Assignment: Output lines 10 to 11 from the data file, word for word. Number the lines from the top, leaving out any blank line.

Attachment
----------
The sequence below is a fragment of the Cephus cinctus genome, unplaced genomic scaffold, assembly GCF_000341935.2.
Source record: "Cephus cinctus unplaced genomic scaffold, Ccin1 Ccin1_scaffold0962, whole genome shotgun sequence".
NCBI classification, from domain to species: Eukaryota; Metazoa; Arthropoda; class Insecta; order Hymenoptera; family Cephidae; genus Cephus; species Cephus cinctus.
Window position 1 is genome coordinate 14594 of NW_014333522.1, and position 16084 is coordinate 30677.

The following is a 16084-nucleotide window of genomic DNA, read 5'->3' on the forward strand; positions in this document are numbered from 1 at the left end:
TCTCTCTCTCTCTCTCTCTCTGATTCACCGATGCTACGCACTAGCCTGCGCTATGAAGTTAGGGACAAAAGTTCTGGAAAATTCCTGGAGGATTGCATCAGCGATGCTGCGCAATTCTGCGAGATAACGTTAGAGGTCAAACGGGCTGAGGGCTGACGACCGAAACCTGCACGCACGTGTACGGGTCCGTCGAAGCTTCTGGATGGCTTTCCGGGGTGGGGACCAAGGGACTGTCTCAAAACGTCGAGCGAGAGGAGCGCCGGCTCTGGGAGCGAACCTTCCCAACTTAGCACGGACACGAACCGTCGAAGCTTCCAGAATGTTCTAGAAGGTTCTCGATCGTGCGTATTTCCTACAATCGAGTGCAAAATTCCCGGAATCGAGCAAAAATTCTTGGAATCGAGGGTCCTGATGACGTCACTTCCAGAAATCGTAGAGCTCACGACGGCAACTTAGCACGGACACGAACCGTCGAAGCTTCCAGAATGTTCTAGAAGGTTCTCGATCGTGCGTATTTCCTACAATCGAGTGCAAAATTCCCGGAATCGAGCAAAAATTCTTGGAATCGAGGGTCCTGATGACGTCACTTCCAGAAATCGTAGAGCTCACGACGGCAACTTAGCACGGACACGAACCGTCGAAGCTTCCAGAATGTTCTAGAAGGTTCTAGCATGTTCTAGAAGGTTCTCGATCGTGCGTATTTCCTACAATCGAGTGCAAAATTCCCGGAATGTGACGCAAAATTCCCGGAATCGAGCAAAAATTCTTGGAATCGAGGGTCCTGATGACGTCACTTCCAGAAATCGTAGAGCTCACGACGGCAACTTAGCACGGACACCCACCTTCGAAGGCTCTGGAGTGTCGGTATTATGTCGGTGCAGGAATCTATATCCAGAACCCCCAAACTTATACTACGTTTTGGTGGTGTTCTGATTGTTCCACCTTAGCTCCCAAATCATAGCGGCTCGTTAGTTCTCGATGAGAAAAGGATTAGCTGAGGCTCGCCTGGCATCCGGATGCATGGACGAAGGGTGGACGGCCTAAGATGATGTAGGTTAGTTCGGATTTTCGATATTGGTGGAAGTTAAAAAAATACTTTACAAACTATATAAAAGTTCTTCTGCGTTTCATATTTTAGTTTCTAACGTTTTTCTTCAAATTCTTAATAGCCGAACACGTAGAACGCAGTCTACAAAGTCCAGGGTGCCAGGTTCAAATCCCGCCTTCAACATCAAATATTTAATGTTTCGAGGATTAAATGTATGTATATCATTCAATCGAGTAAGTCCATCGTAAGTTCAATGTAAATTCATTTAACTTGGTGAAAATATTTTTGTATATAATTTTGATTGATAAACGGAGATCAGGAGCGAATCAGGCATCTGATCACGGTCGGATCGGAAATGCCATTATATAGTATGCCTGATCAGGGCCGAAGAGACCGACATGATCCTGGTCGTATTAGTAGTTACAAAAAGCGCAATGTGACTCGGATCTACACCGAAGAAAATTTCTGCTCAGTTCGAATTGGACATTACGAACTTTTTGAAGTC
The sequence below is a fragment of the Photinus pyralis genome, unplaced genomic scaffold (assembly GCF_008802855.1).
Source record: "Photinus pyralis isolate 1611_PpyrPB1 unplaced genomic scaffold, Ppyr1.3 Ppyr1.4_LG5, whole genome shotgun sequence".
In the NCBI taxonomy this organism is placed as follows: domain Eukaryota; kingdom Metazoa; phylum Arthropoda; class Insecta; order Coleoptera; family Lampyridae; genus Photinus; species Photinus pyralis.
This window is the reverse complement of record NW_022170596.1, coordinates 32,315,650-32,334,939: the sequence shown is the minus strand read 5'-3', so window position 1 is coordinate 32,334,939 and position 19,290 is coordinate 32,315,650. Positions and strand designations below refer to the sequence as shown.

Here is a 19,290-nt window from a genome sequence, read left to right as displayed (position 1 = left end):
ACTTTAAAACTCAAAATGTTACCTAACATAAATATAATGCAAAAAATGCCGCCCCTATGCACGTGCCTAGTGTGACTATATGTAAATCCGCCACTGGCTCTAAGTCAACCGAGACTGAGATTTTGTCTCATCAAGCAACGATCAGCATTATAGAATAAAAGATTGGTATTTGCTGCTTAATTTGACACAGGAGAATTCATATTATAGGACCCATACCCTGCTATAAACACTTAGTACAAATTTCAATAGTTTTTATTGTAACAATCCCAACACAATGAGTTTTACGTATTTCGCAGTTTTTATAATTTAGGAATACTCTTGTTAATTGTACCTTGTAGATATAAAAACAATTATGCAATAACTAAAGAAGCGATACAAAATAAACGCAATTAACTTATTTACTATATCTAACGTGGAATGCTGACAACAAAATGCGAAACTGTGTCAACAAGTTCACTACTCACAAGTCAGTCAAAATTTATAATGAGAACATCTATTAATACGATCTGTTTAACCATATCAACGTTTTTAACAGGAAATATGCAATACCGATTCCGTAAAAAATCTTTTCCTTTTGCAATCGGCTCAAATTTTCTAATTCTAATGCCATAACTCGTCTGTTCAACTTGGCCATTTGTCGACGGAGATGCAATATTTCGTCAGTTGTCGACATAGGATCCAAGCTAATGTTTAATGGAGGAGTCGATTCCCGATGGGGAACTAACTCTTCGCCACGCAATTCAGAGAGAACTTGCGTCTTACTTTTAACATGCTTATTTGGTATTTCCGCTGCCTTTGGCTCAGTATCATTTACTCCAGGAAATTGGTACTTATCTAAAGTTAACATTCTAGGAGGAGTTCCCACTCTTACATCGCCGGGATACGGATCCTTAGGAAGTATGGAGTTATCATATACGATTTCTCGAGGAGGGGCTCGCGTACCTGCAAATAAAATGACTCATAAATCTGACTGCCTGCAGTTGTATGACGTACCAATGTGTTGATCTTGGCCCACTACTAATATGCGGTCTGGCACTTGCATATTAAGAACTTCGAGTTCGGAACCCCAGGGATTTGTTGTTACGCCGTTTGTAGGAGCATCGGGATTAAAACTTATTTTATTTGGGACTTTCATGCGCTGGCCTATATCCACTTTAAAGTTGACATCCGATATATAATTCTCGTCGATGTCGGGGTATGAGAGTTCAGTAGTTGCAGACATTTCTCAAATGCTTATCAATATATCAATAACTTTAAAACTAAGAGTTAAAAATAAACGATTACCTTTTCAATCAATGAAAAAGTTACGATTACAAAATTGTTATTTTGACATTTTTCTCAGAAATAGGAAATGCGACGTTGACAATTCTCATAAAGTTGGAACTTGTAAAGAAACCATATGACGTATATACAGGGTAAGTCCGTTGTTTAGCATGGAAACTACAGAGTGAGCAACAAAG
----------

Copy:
This window is the reverse complement of record NW_022170596.1, coordinates 32,315,650-32,334,939: the sequence shown is the minus strand read 5'-3', so window position 1 is coordinate 32,334,939 and position 19,290 is coordinate 32,315,650. Positions and strand designations below refer to the sequence as shown.

Here is a 19,290-nt window from a genome sequence, read left to right as displayed (position 1 = left end):